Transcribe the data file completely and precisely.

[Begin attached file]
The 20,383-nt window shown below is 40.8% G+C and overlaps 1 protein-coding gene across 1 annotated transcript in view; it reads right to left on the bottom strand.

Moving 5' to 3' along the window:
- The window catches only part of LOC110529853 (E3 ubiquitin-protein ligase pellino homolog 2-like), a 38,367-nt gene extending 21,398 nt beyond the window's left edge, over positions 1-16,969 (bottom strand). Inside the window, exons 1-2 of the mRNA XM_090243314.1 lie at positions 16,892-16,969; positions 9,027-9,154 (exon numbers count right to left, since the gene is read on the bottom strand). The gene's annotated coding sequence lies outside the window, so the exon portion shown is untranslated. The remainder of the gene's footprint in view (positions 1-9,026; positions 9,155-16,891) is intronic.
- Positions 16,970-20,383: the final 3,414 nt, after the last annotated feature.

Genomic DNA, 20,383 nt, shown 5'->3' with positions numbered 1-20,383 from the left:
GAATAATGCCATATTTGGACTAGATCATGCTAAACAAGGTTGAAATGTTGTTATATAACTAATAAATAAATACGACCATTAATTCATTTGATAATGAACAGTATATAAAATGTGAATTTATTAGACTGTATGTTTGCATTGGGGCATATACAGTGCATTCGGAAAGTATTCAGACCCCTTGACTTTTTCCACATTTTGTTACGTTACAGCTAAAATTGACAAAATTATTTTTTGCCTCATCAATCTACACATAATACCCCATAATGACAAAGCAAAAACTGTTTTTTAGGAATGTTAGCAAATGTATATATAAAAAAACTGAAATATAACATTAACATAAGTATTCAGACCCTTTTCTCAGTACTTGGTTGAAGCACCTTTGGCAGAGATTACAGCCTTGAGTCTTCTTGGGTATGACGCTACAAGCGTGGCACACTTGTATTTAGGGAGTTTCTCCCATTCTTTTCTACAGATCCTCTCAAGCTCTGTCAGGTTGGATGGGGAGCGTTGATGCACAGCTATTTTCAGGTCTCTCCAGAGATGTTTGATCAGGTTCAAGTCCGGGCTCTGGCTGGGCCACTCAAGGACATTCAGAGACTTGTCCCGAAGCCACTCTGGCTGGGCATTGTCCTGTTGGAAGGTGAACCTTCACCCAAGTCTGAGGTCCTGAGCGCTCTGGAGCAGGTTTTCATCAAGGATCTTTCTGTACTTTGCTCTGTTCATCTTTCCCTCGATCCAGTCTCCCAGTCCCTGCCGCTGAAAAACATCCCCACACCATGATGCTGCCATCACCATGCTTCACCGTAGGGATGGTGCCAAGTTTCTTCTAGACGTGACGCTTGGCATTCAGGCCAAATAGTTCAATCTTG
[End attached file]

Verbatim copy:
The 20,383-nt window shown below is 40.8% G+C and overlaps 1 protein-coding gene across 1 annotated transcript in view; it reads right to left on the bottom strand.

Moving 5' to 3' along the window:
- The window catches only part of LOC110529853 (E3 ubiquitin-protein ligase pellino homolog 2-like), a 38,367-nt gene extending 21,398 nt beyond the window's left edge, over positions 1-16,969 (bottom strand). Inside the window, exons 1-2 of the mRNA XM_090243314.1 lie at positions 16,892-16,969; positions 9,027-9,154 (exon numbers count right to left, since the gene is read on the bottom strand). The gene's annotated coding sequence lies outside the window, so the exon portion shown is untranslated. The remainder of the gene's footprint in view (positions 1-9,026; positions 9,155-16,891) is intronic.
- Positions 16,970-20,383: the final 3,414 nt, after the last annotated feature.

Genomic DNA, 20,383 nt, shown 5'->3' with positions numbered 1-20,383 from the left:
GAATAATGCCATATTTGGACTAGATCATGCTAAACAAGGTTGAAATGTTGTTATATAACTAATAAATAAATACGACCATTAATTCATTTGATAATGAACAGTATATAAAATGTGAATTTATTAGACTGTATGTTTGCATTGGGGCATATACAGTGCATTCGGAAAGTATTCAGACCCCTTGACTTTTTCCACATTTTGTTACGTTACAGCTAAAATTGACAAAATTATTTTTTGCCTCATCAATCTACACATAATACCCCATAATGACAAAGCAAAAACTGTTTTTTAGGAATGTTAGCAAATGTATATATAAAAAAACTGAAATATAACATTAACATAAGTATTCAGACCCTTTTCTCAGTACTTGGTTGAAGCACCTTTGGCAGAGATTACAGCCTTGAGTCTTCTTGGGTATGACGCTACAAGCGTGGCACACTTGTATTTAGGGAGTTTCTCCCATTCTTTTCTACAGATCCTCTCAAGCTCTGTCAGGTTGGATGGGGAGCGTTGATGCACAGCTATTTTCAGGTCTCTCCAGAGATGTTTGATCAGGTTCAAGTCCGGGCTCTGGCTGGGCCACTCAAGGACATTCAGAGACTTGTCCCGAAGCCACTCTGGCTGGGCATTGTCCTGTTGGAAGGTGAACCTTCACCCAAGTCTGAGGTCCTGAGCGCTCTGGAGCAGGTTTTCATCAAGGATCTTTCTGTACTTTGCTCTGTTCATCTTTCCCTCGATCCAGTCTCCCAGTCCCTGCCGCTGAAAAACATCCCCACACCATGATGCTGCCATCACCATGCTTCACCGTAGGGATGGTGCCAAGTTTCTTCTAGACGTGACGCTTGGCATTCAGGCCAAATAGTTCAATCTTG